The International Game Developers Association (IGDA), a professional group for game makers globally, has become concerned about several issues tied to non-fungible tokens (NFTs), Ars Technica reported Friday (April 1).
Jakin Vela, interim director of IGDA and founder of gaming nonprofit Games for Me, said the “ethical issues” surrounding the digital art have become a “socio-political explosion waiting to happen.”
The group also said NFTs shouldn’t be used for game developing when there are simple and “far less costly” database options to provide the same technology. Last year, IGDA published a call to action that was critical of the proof-of-work blockchains dominating the crypto and NFT spaces, given their “energy inefficient methods.”
IGDA has compiled a list of arguments against including NFTs in gaming. The group said that many gamers are also uninterested in the technology, with 70% of them saying they don’t have any interest in using them for future projects.
Vela also raised several ethical concerns, per the report, including the prevalence of pyramid schemes involving NFTs, in which new money from later players is needed to make the value of the speculative NFT purchases go up.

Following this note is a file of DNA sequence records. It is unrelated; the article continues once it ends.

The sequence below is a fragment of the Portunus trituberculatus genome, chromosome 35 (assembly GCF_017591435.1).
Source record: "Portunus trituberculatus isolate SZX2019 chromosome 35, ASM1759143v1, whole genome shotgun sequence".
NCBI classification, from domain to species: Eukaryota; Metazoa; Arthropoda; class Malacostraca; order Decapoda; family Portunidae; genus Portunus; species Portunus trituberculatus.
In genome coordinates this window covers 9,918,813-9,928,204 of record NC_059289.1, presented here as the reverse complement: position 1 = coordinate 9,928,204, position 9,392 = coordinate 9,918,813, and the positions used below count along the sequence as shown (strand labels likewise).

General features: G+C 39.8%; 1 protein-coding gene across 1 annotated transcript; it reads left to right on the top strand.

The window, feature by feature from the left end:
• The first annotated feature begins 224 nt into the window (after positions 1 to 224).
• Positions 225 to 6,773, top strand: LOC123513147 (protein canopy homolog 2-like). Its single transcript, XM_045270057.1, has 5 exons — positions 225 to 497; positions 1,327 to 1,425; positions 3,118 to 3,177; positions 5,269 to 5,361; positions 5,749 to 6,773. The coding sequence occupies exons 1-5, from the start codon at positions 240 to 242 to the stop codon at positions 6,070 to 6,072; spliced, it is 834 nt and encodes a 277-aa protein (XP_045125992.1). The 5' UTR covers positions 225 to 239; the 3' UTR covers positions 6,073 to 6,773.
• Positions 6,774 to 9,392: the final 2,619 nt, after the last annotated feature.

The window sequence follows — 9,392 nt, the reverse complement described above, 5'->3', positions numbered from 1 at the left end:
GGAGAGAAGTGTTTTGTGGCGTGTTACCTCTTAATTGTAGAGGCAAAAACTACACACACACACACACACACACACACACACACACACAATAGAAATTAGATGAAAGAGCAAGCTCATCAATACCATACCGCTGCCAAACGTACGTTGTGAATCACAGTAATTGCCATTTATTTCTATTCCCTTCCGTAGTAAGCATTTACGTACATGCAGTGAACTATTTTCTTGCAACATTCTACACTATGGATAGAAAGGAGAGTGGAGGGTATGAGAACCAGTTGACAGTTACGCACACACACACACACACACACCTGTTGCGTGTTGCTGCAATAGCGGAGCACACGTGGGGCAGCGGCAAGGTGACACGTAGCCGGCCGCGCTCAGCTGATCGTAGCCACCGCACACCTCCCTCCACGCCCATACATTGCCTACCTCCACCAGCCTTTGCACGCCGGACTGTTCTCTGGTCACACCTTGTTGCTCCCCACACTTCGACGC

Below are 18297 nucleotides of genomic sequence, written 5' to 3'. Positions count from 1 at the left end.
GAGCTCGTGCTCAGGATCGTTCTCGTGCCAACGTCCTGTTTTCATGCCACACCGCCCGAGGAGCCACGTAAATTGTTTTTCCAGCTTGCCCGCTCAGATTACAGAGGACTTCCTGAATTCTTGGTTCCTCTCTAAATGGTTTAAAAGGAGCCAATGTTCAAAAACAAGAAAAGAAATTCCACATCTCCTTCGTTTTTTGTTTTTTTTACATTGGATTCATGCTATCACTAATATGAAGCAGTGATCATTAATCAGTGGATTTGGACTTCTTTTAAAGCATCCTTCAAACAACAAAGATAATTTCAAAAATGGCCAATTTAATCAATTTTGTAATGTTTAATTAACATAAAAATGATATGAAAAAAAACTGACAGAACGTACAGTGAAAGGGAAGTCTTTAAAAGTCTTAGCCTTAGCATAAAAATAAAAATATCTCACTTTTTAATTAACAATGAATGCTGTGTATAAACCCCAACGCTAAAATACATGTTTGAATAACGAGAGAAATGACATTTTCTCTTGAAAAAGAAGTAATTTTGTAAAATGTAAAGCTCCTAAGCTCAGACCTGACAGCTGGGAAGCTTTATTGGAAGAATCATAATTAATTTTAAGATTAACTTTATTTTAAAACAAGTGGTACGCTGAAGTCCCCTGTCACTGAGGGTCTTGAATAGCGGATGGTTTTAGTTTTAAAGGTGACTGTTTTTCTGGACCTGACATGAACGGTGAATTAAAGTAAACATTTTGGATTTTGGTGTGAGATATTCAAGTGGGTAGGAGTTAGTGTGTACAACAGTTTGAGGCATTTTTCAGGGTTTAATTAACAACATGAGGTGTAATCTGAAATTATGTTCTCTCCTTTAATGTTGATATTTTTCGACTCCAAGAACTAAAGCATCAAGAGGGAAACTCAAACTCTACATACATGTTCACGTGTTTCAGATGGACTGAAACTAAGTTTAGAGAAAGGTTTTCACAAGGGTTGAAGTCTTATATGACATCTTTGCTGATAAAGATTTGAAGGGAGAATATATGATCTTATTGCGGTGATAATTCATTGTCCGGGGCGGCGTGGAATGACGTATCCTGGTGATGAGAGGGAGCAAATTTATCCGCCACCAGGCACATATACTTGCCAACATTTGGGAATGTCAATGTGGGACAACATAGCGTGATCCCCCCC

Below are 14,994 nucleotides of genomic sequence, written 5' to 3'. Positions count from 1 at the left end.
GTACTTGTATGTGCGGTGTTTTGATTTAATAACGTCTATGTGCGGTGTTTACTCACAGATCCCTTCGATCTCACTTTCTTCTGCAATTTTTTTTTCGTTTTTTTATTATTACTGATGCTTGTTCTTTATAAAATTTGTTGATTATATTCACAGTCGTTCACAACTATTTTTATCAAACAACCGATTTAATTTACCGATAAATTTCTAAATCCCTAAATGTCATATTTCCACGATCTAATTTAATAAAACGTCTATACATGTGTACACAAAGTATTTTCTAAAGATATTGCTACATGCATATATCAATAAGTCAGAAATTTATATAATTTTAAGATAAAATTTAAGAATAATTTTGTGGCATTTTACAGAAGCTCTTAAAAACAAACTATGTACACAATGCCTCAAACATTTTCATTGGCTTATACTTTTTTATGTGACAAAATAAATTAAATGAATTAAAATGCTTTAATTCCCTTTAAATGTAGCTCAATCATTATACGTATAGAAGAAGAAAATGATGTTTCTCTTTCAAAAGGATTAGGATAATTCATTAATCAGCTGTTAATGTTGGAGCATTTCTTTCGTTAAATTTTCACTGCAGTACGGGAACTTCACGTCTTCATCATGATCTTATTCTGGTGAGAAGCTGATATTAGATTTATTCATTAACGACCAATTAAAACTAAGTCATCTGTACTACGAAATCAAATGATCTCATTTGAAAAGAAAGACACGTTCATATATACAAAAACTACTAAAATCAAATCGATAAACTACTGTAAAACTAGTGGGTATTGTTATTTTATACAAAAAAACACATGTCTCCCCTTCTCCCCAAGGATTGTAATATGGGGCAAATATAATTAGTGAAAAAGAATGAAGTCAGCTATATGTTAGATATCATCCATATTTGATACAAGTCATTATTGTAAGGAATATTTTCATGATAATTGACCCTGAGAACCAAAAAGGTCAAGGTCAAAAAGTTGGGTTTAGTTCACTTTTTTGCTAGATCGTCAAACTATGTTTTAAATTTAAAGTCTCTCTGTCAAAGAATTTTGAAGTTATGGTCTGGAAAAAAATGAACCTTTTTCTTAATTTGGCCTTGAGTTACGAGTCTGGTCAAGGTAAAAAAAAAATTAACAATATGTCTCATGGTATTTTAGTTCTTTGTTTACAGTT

He added that there’s a “have/have not” creation in NFT gaming economies. Vela said there could also be “power differentials,” making it so the NFT-based games could divide players who use it for work and others who could “just as easily take advantage.”
PYMNTS wrote that NFTs have been having some trouble breaking into the mainstream, with examples of users losing money on them.
The issue, according to the report, is that people have to buy them via cryptocurrencies — generally using ether. That usually means that the buyer needs to start an exchange account, loading up the funds from a bank account or credit card.
All of this is why it’s noteworthy that OpenSea, the biggest NFT market, has teamed up with MoonPay to make it possible to buy an NFT directly with a credit card, Apple Pay or Google Pay, which could expedite the whole process.